“The integration of engineering and medicine is unique and we found it at the Technion in Haifa” – Dr. Floyd Loop, the Cleveland Clinic’s chief executiveThe Technion-Israel Institute of Technology and the prestigious Cleveland Clinic have agreed to jointly develop and use stem-cell technology to regenerate heart tissue and develop other medical advances, including robotics.
Dr. Floyd Loop, the Clinic’s chief executive, and Yitzhak Apeloig, president of Technion-Israel Institute of Technology recently signed a multiyear agreement to work on molecular medicine and biomedical engineering research, starting with five projects in orthopedics and cardiology.
“All the areas in which we will be working together are new and innovative with great promise,” Loop said. “The integration of engineering and medicine is unique and we found it at the Technion in Haifa.”
The stem-cell research seeks to replace diseased and damaged heart tissue and thus reduce or eliminate the need for artificial devices and heart transplants.
“Everyone’s very excited,” Christopher Coburn, head of the Clinic’s technology commercialization division and a member of the steering committee overseeing the collaboration, told the Cleveland Plain Dealer. “These initial projects were selected because of the potential early-term clinical applications.”
Dr. Marc Penn of the Clinic said the agreement links researchers who already have specific expertise and established programs. He will work with Dr. Lior Gepstein of Technion on the stem-cell project.
Penn, who works in the cardiovascular medicine and cell biology departments, said his group works with adult stem cells, while Gepstein and his colleagues work with embryonic stem cells.
Penn said researchers already know that if they “manipulate” the heart in the right way, the body’s own stem cells will travel to the heart and become blood vessels. The goal now, Penn said, is to “(a) make sure we’re recruiting the right stem cells from the bone marrow and (b) convince them to differentiate into cardiac myocytes,” or contracting cells.
In addition to this heart project, the collaborators will work on:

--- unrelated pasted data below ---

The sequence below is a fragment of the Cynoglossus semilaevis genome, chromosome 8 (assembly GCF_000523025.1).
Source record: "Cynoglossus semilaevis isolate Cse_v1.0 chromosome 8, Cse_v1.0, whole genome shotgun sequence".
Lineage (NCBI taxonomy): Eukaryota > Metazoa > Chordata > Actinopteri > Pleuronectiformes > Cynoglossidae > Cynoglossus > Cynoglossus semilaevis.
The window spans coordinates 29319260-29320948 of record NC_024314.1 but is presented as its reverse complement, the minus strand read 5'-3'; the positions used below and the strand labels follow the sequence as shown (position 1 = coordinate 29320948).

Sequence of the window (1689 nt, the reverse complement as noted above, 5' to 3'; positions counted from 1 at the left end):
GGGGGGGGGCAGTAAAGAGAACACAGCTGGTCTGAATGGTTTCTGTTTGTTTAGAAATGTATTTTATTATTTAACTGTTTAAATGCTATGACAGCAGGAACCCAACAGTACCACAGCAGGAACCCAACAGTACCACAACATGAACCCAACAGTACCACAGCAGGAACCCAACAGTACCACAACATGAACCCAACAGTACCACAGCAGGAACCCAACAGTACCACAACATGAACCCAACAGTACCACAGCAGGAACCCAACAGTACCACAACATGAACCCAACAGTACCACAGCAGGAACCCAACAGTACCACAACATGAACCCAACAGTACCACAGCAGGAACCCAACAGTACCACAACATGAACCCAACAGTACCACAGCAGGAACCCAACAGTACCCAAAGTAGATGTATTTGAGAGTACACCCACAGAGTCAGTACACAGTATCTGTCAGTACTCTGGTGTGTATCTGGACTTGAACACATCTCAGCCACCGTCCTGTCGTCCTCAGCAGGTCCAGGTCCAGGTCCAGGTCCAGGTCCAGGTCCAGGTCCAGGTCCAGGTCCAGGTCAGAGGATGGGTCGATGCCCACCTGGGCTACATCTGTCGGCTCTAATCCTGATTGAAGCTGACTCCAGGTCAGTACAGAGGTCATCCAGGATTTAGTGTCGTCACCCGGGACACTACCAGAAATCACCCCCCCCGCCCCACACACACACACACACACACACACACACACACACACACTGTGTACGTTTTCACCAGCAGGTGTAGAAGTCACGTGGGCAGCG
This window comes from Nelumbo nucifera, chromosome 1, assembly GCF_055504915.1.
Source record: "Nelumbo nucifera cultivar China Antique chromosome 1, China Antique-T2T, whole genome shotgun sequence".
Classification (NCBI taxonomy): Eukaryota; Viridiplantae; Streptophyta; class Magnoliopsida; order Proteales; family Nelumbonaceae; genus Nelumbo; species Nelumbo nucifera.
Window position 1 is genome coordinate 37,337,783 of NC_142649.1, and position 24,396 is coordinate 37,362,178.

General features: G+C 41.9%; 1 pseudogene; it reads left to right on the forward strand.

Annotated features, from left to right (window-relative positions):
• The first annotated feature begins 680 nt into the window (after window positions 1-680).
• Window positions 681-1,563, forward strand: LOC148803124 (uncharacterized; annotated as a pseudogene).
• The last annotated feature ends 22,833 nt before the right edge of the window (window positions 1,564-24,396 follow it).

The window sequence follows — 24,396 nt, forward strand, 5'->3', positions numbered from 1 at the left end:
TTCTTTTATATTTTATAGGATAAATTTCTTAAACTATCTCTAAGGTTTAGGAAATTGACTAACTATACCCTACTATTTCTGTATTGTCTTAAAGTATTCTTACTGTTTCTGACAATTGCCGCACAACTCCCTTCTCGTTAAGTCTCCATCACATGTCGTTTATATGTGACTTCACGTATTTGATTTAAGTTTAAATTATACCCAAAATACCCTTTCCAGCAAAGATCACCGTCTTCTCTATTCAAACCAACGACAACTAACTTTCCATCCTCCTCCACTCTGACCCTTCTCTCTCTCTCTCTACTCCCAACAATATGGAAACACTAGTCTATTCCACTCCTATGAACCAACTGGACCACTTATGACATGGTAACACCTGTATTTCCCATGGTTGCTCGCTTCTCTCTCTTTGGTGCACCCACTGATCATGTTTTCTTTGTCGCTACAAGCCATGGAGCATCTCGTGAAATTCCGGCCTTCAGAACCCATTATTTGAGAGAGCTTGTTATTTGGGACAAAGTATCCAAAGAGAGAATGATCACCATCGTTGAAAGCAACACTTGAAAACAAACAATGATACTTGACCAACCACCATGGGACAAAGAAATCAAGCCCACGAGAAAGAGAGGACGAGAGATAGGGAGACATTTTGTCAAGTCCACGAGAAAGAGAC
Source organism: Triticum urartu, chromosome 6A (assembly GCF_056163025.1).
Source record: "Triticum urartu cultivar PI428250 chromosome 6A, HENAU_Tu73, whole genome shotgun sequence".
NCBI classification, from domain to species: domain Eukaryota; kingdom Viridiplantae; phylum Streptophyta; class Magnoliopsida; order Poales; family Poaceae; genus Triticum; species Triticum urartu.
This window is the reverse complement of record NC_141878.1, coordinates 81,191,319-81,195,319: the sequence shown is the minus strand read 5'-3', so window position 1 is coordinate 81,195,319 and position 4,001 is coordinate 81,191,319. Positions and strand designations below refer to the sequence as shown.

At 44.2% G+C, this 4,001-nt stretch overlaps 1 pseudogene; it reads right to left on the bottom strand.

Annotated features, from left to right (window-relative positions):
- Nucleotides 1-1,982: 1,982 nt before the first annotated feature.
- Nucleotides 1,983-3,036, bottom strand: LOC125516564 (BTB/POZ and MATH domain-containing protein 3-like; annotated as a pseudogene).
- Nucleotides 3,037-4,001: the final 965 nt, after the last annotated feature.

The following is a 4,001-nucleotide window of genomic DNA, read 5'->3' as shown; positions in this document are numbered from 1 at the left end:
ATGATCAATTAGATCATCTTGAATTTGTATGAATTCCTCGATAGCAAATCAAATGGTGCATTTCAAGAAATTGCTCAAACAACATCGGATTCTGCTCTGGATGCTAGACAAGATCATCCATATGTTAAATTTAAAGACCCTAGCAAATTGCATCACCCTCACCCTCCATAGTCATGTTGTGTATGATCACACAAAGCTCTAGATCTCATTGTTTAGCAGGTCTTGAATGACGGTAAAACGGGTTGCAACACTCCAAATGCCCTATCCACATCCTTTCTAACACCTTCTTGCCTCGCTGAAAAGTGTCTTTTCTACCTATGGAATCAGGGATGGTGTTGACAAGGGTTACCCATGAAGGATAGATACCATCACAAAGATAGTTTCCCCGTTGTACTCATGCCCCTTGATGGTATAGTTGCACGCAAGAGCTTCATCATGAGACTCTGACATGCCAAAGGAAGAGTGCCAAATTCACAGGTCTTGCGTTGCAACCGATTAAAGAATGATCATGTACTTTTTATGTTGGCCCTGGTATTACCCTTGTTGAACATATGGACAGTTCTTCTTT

** Developing a miniature robotic device – with a high-quality camera to maneuver through tight spaces in ankles, knees and hips – that gives orthopedic surgeons a better view of damaged areas.
** Finding new ways to use robotic technology to help identify where to implant lumbar screws during back surgery, thereby reducing cutting and pain.
** Developing an ultrasound-based method to help patients with congestive heart failure, which would let doctors study heart contraction and determine where to attach lead lines for devices.
** Designing an artificial cartilage that mimics true cartilage when implanted.
According to The Dean of the Faculty of Medicine at Technion, Prof. Rafael Beyer, this agreement, joins a list of agreements already signed between the Faculty and other renowned research institutions.
“This is a crowning achievement in the area of joint research between the Faculty of Medicine of Technion and outstanding research institutes in the world,” stated Beyer. “The agreement once again emphasizes the huge advantage in integrating medical science and engineering in a leading engineering university like Technion.”
The Technion is one of 14 institutions in the world that has developed stem cell lines that meet President Bush’s criteria; it is, therefore, eligible for federal funding, according to a National Institutes of Health Web site.